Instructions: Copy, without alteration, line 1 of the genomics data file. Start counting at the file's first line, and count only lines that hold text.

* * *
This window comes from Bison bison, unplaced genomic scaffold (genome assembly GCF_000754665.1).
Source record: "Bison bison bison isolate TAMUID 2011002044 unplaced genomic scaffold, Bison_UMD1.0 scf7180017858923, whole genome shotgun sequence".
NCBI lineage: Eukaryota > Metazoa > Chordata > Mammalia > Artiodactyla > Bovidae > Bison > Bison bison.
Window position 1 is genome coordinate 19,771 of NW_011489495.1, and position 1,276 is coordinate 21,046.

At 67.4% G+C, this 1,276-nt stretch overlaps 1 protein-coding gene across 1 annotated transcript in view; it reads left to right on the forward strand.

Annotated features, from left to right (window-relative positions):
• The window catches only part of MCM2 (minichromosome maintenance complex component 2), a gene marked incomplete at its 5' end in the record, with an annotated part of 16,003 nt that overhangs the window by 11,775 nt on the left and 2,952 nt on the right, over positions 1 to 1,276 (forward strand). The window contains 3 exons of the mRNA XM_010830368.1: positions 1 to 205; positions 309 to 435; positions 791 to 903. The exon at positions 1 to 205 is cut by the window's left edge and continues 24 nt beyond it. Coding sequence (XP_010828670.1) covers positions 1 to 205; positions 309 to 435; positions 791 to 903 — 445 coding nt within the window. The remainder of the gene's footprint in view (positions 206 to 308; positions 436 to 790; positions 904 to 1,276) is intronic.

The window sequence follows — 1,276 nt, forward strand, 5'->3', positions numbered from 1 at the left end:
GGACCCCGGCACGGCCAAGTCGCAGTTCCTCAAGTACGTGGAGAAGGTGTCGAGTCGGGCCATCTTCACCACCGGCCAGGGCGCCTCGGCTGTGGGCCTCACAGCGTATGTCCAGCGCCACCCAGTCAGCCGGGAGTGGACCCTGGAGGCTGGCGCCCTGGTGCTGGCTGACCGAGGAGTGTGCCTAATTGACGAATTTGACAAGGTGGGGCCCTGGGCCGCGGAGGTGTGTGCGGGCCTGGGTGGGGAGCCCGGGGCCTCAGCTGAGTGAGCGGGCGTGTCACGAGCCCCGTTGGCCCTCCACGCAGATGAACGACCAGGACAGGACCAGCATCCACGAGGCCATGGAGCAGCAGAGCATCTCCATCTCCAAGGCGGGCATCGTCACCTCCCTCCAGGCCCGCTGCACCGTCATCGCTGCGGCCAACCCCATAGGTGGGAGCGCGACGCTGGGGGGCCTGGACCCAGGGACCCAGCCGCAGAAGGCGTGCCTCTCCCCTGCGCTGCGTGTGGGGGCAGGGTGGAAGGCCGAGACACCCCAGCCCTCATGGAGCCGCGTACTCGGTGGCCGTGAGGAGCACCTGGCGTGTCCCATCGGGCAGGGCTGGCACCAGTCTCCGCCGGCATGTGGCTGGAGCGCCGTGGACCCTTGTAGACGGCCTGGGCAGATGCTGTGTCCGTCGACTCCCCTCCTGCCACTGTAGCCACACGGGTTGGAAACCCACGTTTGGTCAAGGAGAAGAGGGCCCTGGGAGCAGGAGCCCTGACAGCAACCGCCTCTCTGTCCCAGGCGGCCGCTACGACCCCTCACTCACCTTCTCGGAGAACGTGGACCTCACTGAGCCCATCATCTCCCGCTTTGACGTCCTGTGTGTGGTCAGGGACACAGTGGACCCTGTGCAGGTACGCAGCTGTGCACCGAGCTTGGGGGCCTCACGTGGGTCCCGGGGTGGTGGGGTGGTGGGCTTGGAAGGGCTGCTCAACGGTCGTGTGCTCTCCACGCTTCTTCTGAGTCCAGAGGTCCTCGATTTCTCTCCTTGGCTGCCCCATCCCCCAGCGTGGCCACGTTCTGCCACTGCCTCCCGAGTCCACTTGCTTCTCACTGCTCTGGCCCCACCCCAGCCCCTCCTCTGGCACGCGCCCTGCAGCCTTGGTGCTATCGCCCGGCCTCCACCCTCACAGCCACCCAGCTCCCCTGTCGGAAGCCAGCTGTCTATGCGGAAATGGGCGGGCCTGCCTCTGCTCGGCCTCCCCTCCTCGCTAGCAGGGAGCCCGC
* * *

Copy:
This window comes from Bison bison, unplaced genomic scaffold (genome assembly GCF_000754665.1).